And of course Duncan, with no tattoos, IS a part of society. He’s not an outsider. In this way, my characters’ degrees of body art told me a lot about them.

Who here has tattoos?

Who likes them, and how many? Big, all-over designs or just a few splashes of color here and there? Or do you prefer no tattoos? Or does it depend?

Personally, I’m with Yarrow. I have enough tattoos in obvious places that they’ll probably prevent me from working in certain jobs. But like Yarrow, anything my tattoos keep me out of, I probably don’t want to be part of anyway.

The Blessed Epoch

11 Responses to “Tattoos and The Blessed Epoch”

  1. Andrea M says:

    I don’t have any but I like all of them.

  2. Gus says:

    Andrea–Don’t want any, for professional reasons, or because they hurt? If you don’t mind. I’m just curious. You can tell me it’s none of my business, of course!

  3. Issa says:

    I don’t have any and wouldn’t get any because they don’t fit my personal style. But I love black and white ones on men and colored ones on women. Not sure why I have that preference….though I have see a few colored ones on men that grabbed my attention. The full body, or sleeve type tattoos don’t appeal (too busy), but I find most others very fascinating. Face tattoos are okay if they aren’t full face. The swirls Yarrow have work pretty well.

  4. Caroline says:

    Oohh tattoos I think I maybe a bit of an addict! So far I have just three but am planning at least three more. I like words more than images in mine and also that they are almost hidden so I can chose who gets to see them. I’m also lucky that my employer changed their policy so I no longer have to cover them up at work.
    I do love big bold ink on a person though.

  5. Gus says:

    I also like the single color ones that are pure design, and I like them when they follow the curves of the body, so that’s what I used as inspiration for the ones the characters have in the Blessed Epoch. Well, Sasha’s is more symbolic. I have a lot of fun with them during the sex scenes :)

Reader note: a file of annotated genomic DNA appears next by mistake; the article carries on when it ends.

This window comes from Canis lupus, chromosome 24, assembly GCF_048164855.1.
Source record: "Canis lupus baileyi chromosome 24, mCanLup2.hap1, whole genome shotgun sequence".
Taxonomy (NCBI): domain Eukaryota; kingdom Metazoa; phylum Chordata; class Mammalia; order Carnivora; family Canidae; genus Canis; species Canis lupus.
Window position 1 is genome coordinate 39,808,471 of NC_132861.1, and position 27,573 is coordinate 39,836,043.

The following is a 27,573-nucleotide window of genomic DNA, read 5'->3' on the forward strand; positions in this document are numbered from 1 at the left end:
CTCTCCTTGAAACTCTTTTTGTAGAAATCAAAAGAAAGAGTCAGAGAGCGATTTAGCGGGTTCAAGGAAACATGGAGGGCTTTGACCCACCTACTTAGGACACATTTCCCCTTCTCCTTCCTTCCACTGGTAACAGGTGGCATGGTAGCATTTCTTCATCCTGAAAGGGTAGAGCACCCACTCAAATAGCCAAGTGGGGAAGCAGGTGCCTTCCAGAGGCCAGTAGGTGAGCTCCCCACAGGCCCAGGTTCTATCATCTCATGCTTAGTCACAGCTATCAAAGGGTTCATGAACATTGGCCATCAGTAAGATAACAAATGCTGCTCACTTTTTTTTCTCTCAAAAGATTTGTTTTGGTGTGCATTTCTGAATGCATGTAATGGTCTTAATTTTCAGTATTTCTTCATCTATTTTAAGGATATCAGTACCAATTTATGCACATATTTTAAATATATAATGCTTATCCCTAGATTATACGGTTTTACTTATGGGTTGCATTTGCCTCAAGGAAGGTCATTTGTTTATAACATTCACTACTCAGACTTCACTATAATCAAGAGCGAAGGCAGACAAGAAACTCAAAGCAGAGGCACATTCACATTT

My tattoos are black and white, and most of them are either sort of jokes or just to look cool. I do really like Japanese style tattoos, and I’d like to get some of that art one day, but that’s probably the only color I would get.

    Though my cover art here at Dreamspinner is so pretty I have seriously considered getting it tattooed on me. I have toyed with the idea of some Emiri-style swirly stuff like Yarrow and Sai. The left side of my neck and waist are available.

  6. Gus says:

    Caroline– I also like words! I have the Grey Warden motto on the side of my neck (here is a link if you want to see it: https://www.facebook.com/photo.php?fbid=3441901038762&set=a.3441894318594.2148132.1007654926&type=3&theater )

    I also have “Money Over Bitches” on the bottom of my stomach, right above, you know :) I hope that doesn’t offend anyone. It is meant as a joke.

  7. Caroline says:

    Gus – that looks amazing : )

  8. Gus says:

    Thank you Caroline! My artist did a great job. I love the medieval looking lettering.

  9. Issa says:

    Wow that that is amazing. I have to ask though, how bad did the neck hurt when the words were done?

  10. Gus says:

    It hurt, but it wasn’t intolerable.

  11. Andrea M says:

    When I was younger tattoos weren’t as common and now I’m a senior citizen so I’ll pass. They are pretty, though and my son has several.